That dotBlackFriday feeling

By Stuart Fuller


In two week’s time the UK's economy will receive a one billion pound boost thanks to our new spending habits.  This year's Black Friday on 27th November, is set to be the biggest shopping day in this country's history with British shoppers expected to spend more than £1 billion in a single day.  Research published last week by credit agency Experian and IMRG, the e-retail industry association, predict this year's retail sales will soar from £810 million in 2014 to around £1.07 billion.

Last year a number of retailers simply weren't prepared for the demands both in terms of the people trying to grab a bargain in-store and those visiting their website.  Electronics giant Currys' saw the number of bargain hunters crash their website whilst GAME sold an astounding one PS4/Xbox One console PER SECOND. The massive growth in online shopping shows no signs of slowing down.  So how geared up are the major retailers this year?

It's no surprise to see already that search terms featuring the words "Black Friday" return tens of thousands of results.  With so much at stake in the digital battleground, why are so many retailers failing to grab an advantage by using a dotBlackfriday domain name.  Last year the awareness of the new gTLD programme was low, summed up by the complete lack of usage by retailers of the dotBlackFriday name space, although the TLD only went into General Availability in late September 2014.  A year later and the TLD has only added around 900 names with none of them appearing in the Alexa top 1 million websites based on traffic.

But with this year's big event just around the corner and many retailers already starting to promote their deals, it was with some hope that I went in search of big brands who were using a dotBlackfriday.  My first search revealed that the world's biggest online retailer, Amazon had not only registered their name some time ago but actually had a specific landing page in use already.  Alas they seem to be the exception rather than the rule.  Others such as Apple and Asda own the domain name but have not yet adopted the name for use.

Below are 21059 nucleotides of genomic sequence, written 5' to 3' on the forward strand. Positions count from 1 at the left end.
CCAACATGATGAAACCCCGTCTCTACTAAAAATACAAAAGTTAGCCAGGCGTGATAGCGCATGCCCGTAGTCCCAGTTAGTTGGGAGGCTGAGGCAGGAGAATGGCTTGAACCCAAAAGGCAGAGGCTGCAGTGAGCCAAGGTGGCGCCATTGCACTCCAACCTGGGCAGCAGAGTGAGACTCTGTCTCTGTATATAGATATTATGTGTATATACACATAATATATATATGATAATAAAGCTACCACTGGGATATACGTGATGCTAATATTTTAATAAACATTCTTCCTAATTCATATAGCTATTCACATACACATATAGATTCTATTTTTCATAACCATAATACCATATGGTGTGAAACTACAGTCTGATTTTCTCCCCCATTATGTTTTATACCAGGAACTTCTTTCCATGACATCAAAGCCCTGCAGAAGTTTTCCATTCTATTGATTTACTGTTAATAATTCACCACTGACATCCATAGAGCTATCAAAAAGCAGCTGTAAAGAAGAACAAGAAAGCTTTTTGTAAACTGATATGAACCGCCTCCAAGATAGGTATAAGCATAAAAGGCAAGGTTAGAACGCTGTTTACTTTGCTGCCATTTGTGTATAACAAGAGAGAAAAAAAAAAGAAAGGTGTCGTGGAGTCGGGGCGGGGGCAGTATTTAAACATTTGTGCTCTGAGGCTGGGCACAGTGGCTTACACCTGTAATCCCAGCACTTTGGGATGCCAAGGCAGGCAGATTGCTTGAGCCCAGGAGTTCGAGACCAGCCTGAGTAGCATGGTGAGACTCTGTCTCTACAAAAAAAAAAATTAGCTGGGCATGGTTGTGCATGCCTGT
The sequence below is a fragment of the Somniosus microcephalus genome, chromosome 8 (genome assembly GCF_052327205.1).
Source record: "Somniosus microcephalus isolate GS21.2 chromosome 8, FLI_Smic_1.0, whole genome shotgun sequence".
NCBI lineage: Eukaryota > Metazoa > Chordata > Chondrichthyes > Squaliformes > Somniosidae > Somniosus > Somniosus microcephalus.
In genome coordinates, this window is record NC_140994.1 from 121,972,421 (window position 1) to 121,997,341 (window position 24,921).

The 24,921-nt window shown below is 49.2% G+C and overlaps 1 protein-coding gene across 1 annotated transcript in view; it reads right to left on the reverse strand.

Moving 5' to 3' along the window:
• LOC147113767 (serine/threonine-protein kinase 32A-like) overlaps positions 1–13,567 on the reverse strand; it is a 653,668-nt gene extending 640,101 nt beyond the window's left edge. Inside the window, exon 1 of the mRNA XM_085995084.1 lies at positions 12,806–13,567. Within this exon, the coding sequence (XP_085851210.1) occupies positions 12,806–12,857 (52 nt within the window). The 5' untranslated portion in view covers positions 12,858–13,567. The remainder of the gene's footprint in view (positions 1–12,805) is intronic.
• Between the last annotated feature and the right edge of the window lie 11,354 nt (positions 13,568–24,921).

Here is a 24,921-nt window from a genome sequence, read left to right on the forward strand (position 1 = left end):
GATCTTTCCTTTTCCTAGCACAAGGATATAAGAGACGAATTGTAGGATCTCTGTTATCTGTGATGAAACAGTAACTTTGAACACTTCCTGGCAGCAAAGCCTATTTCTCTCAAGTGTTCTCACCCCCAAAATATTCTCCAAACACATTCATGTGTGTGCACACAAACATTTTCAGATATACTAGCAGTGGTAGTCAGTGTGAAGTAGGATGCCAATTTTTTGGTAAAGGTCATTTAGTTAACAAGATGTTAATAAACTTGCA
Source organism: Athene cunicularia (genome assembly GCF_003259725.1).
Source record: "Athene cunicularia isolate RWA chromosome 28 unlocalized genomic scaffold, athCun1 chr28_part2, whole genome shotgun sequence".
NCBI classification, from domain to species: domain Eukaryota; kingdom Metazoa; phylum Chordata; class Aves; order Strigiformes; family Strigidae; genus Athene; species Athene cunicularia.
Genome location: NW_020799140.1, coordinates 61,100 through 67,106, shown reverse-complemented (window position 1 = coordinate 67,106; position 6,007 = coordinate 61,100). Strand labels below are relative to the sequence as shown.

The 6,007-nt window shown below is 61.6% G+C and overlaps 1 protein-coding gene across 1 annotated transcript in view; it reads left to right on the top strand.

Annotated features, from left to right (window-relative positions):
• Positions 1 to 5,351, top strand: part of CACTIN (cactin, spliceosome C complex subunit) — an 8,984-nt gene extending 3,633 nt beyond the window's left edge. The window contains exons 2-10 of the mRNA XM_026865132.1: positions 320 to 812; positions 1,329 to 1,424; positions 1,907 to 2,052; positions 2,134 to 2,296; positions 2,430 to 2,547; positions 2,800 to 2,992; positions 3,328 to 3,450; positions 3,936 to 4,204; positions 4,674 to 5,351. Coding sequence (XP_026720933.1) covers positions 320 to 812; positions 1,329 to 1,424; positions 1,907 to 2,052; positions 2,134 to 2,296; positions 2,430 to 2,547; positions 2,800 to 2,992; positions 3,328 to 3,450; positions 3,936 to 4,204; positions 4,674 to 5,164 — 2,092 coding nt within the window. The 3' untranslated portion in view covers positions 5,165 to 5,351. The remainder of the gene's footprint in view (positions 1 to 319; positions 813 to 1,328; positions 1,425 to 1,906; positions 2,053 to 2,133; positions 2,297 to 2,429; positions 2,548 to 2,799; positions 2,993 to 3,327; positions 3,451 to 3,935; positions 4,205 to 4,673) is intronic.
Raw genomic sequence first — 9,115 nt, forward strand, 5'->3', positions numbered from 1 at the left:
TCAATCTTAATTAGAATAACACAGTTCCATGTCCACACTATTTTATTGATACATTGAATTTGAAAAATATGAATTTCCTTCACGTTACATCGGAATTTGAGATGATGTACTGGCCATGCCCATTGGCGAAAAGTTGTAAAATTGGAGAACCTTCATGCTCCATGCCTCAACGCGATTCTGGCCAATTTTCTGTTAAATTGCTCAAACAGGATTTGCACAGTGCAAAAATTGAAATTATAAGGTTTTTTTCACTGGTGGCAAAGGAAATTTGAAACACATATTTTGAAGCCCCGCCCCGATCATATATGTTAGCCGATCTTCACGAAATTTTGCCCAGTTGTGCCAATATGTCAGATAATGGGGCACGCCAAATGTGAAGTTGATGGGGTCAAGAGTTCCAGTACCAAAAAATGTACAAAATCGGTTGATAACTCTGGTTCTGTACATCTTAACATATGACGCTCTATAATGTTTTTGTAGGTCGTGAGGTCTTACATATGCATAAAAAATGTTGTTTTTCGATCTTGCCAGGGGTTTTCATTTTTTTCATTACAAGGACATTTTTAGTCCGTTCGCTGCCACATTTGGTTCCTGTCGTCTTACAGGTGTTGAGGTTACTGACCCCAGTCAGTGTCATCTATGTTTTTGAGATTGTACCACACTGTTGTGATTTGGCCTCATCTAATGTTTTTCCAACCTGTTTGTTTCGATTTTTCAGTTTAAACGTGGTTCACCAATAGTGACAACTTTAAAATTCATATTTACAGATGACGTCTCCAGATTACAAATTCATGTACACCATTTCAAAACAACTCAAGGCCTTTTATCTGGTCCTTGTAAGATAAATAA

Major UK brands such as John Lewis, Tesco, Sainsbury and Marks and Spencer's do not even own their respective dotBlackfriday.  In the case of John Lewis, last year's Black Friday event brought the company its biggest trading week on record, with sales up 22% on last year, yet in April of this year the domain name was registered for the first time by a Dutch resident.  It also appears that other major UK high street brands including House of Fraser, Top Shop and River Island do not have control of the domain name which carries significant advantages for those searching online for Black Friday bargains, whilst some including one of the biggest and most respected UK retailers is still available to register.

And herein lies the danger.  A relatively tech-savvy cyber-criminal could very quickly create a copy-cat website and with the branded domain name under their control in time for the 27th November, the potential for thousands of online shoppers to be duped is a threat that any brand holder should be worried about.  Not only is their profits at risk but also their reputation for the sake of a domain name registration that costs less than £50 per annum. With online searches for the term 'Black Friday' increasing every day it wouldn't be that hard for a rogue website to start gaining search ranking.  Come Friday 27th November a portion of the estimated £1 billion could be disappearing into the pockets of cyber criminals.

There is still time for brands to take advantage of the suffix for this year. With the predicted spend in the UK due to hit £16 for every person in the United Kingdom this year isn't it a small price to pay to gain even the smallest advantage on the most competitive online day in history?  And while we are at it, shall we have a conversation about dotChristmas?